The woman corrected me by explaining she wanted the worker to tell her grandfather the flowers were from his family because they could not be there. Now think about how death and remembrance cross all man-made boundaries. This woman, who was Hmong, asked me in English my primary language to tell I hope nothing was lost in translation! Bogle Co. He sold most of the markers, monuments and mausoleums that are in Lakewood today.
He brought me to the cemetery many times as. My favorite monument is Elk's Rest. My grandparents and parents are all buried in Lakewood now. His company is gone and replaced with an apartment building. It makes me feel connected to all of them and not alone. It is such a beautiful, peaceful cemetery! My husband and I have both pre-purchased our plots to ensure we are buried there as well. We have since moved away but still return to visit and place flowers in memory of my parents.
My story So many memories!! We live in the neighborhood and have enjoyed driving through and taking in this beautiful spot. In college, I did a project taking pictures of the statuary. As I grew older and had kids, we would wander the grounds.
Love it here!! My grandpa died in and donated his body to the U of MN program. He has always been selfless in his sacrifice and love. She was born in and buried in We celebrate loved ones by… Our family always comes to Lakewood to visit those we love and miss. We also eat their favorite foods in honor of them and like to go through old photos and home videos.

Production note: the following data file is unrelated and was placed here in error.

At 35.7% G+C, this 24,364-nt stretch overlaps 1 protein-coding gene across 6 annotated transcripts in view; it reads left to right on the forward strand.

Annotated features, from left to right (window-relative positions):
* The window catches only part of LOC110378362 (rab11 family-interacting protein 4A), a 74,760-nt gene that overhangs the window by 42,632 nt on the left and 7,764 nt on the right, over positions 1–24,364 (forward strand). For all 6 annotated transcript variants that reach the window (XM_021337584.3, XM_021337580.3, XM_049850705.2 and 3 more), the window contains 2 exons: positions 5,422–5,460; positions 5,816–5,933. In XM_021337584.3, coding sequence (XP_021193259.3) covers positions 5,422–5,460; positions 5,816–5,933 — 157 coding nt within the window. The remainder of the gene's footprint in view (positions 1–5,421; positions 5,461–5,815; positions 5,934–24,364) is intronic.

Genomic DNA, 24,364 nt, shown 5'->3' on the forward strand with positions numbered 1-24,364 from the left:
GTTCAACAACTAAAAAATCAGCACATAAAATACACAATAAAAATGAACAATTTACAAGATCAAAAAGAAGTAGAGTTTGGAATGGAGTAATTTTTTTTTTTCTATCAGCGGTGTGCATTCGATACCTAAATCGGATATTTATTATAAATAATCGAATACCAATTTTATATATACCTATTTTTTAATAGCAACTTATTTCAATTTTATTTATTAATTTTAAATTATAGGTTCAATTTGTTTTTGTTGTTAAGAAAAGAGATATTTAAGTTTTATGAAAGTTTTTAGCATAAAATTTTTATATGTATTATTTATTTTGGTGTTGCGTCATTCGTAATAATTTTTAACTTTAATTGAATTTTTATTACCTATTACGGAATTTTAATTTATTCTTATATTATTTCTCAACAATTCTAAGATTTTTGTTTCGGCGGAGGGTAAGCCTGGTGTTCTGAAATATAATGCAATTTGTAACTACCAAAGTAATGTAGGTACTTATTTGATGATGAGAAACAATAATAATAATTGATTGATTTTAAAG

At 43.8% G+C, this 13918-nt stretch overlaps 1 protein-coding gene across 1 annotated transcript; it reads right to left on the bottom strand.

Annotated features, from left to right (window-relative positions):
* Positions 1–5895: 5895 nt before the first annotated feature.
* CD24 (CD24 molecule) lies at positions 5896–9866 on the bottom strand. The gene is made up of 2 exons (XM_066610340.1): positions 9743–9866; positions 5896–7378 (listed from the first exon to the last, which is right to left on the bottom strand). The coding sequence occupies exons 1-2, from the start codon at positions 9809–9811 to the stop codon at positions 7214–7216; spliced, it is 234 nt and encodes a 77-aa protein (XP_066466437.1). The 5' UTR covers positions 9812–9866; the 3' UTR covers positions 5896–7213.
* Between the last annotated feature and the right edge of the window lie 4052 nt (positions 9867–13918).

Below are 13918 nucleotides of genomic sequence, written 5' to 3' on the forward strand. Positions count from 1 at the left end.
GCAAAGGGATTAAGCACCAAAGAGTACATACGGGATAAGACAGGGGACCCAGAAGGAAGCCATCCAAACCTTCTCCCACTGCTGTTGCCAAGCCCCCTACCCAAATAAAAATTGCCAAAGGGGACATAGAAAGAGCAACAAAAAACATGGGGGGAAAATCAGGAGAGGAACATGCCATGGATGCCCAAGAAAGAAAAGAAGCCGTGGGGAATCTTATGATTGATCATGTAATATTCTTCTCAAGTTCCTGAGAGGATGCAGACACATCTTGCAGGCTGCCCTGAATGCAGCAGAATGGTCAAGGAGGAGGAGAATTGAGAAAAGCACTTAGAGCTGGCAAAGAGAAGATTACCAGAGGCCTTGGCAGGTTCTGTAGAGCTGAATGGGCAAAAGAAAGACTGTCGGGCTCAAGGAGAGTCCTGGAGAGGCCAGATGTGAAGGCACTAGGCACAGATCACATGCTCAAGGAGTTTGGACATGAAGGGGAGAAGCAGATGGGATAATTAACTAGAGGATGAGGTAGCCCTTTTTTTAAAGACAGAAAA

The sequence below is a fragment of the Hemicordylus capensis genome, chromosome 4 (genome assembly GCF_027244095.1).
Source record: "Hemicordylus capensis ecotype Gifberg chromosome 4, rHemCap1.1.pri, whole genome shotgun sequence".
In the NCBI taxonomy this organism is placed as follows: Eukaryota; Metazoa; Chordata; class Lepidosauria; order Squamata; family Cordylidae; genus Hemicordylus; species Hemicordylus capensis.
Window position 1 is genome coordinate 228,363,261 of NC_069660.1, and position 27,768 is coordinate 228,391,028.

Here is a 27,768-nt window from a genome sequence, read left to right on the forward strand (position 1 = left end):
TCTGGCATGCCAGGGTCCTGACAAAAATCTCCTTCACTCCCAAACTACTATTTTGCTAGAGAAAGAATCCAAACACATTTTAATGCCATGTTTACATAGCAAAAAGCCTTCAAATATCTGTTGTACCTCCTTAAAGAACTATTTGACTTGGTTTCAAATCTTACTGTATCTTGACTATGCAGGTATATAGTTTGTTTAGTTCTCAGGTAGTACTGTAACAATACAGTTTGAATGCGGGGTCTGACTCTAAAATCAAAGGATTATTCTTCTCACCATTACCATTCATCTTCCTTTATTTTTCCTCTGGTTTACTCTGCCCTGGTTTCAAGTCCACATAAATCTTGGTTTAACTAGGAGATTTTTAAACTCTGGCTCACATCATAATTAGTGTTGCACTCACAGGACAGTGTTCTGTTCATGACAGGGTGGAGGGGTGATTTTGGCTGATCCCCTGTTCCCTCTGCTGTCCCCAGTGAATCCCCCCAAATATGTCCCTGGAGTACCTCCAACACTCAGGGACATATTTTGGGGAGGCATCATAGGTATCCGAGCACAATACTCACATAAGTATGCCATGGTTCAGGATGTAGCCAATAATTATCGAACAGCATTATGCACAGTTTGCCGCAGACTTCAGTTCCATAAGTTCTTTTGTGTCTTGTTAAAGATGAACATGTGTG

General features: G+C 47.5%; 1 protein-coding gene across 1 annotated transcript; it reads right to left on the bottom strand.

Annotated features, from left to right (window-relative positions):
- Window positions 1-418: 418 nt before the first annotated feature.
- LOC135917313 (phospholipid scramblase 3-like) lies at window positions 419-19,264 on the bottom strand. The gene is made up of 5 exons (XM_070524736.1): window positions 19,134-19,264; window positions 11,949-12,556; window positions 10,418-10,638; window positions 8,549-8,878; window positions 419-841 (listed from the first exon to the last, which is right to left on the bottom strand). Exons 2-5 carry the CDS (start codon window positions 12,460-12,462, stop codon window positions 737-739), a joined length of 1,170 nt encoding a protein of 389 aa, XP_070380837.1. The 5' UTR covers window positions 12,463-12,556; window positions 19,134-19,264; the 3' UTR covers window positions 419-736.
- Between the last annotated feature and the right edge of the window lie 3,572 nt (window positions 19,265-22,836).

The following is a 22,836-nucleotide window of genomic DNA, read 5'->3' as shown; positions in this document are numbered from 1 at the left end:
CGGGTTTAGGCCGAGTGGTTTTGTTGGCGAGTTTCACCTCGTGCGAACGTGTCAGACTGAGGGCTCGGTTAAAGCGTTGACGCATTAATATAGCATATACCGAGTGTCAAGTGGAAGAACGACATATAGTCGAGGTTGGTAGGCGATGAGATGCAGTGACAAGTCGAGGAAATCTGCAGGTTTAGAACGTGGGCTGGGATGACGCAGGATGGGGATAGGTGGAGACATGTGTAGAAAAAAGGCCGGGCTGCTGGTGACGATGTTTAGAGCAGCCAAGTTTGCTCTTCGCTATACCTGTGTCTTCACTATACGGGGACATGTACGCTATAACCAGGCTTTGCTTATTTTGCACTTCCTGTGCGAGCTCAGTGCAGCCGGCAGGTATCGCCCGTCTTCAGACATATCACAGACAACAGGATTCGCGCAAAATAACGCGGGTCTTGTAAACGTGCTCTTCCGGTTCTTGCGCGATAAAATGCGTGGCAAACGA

My favorite Lakewood memory Walking the grounds with my family on a beautiful spring day. My story I drove Jones-Harrison Res. It was always an annual event driving through Lakewood. I will be the last to be buried on the lot.
Although the U. Air Force Honor Guard and Funeral Director wore face masks, the graveside flag folding ceremony remained reverent and poignant on Lakewood Cemetery grounds, which remain striking even with bare trees and frigid air. We worried a bit about elderly relatives navigating the frozen ground to walk the slight incline to the gravesite.
However, the Lakewood team made sure the snow was removed for the interment, creating a safe walking path for our group. I've also discovered that several of my husband's older family members are buried there or in the mausoleum. I like to put flowers or stones on the markers and keep the grass from covering them. I walk at Lakewood times a week, and I have taken quite a few photos there.
Photo credit: Kristy Shubert-North. So much family history in one place. My favorite memory of Lakewood is when I wasour family would walk to Lakewood from our home on Pillsbury Ave. I remember it as such a beautiful place. My husband and I, I like to think that I will be back near the family, in a place with so many memories.
At the end of the ceremony, the sky gave some lighting moments back to us. A distant storm was brewing. The ceremony was a very real comfort during our time of mourning. Shortly after my husband died I made a trip to the cemetery at the height of spring. The blossoming trees, the tulip gardens and the lake were stunning.
Thank you for such a beautiful place to visit during some difficult days. My grandparents lived on Linden Hills Blvd and entered the cemetery through there. My Great Grandmother asked to be buried in that corner so she could hear the band concerts, and she has been listening to them since Her husband ed her in Christopherson, a Norwegian immigrant was a blacksmith and a proud member of the Brotherhood Railway Carmen of America.Looking for mature granny in long Lakewood